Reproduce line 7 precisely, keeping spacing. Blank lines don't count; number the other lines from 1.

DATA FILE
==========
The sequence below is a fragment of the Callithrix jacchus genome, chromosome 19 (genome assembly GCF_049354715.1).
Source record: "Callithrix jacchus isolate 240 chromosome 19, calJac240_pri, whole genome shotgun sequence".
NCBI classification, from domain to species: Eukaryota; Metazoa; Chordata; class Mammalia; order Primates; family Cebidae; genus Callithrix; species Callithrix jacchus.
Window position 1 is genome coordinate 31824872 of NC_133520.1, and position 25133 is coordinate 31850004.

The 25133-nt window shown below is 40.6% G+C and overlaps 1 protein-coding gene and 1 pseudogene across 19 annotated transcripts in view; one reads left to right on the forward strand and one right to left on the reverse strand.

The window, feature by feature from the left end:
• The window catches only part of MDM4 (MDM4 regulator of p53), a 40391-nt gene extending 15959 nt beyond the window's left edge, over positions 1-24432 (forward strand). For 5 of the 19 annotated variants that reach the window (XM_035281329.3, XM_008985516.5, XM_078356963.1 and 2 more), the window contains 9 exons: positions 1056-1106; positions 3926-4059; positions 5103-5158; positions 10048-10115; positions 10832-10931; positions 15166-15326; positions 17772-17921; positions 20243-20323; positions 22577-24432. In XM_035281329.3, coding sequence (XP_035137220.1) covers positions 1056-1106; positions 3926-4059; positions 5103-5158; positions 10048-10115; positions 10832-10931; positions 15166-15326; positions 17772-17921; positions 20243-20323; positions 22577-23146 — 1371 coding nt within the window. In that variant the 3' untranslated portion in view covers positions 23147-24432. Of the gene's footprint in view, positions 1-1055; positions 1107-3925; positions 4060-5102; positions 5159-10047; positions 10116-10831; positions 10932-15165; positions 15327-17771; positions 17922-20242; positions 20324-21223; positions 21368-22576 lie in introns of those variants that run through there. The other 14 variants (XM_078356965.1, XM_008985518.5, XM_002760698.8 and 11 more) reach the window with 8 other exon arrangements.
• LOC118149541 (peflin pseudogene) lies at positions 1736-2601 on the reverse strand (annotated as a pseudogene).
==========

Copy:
• The window catches only part of MDM4 (MDM4 regulator of p53), a 40391-nt gene extending 15959 nt beyond the window's left edge, over positions 1-24432 (forward strand). For 5 of the 19 annotated variants that reach the window (XM_035281329.3, XM_008985516.5, XM_078356963.1 and 2 more), the window contains 9 exons: positions 1056-1106; positions 3926-4059; positions 5103-5158; positions 10048-10115; positions 10832-10931; positions 15166-15326; positions 17772-17921; positions 20243-20323; positions 22577-24432. In XM_035281329.3, coding sequence (XP_035137220.1) covers positions 1056-1106; positions 3926-4059; positions 5103-5158; positions 10048-10115; positions 10832-10931; positions 15166-15326; positions 17772-17921; positions 20243-20323; positions 22577-23146 — 1371 coding nt within the window. In that variant the 3' untranslated portion in view covers positions 23147-24432. Of the gene's footprint in view, positions 1-1055; positions 1107-3925; positions 4060-5102; positions 5159-10047; positions 10116-10831; positions 10932-15165; positions 15327-17771; positions 17922-20242; positions 20324-21223; positions 21368-22576 lie in introns of those variants that run through there. The other 14 variants (XM_078356965.1, XM_008985518.5, XM_002760698.8 and 11 more) reach the window with 8 other exon arrangements.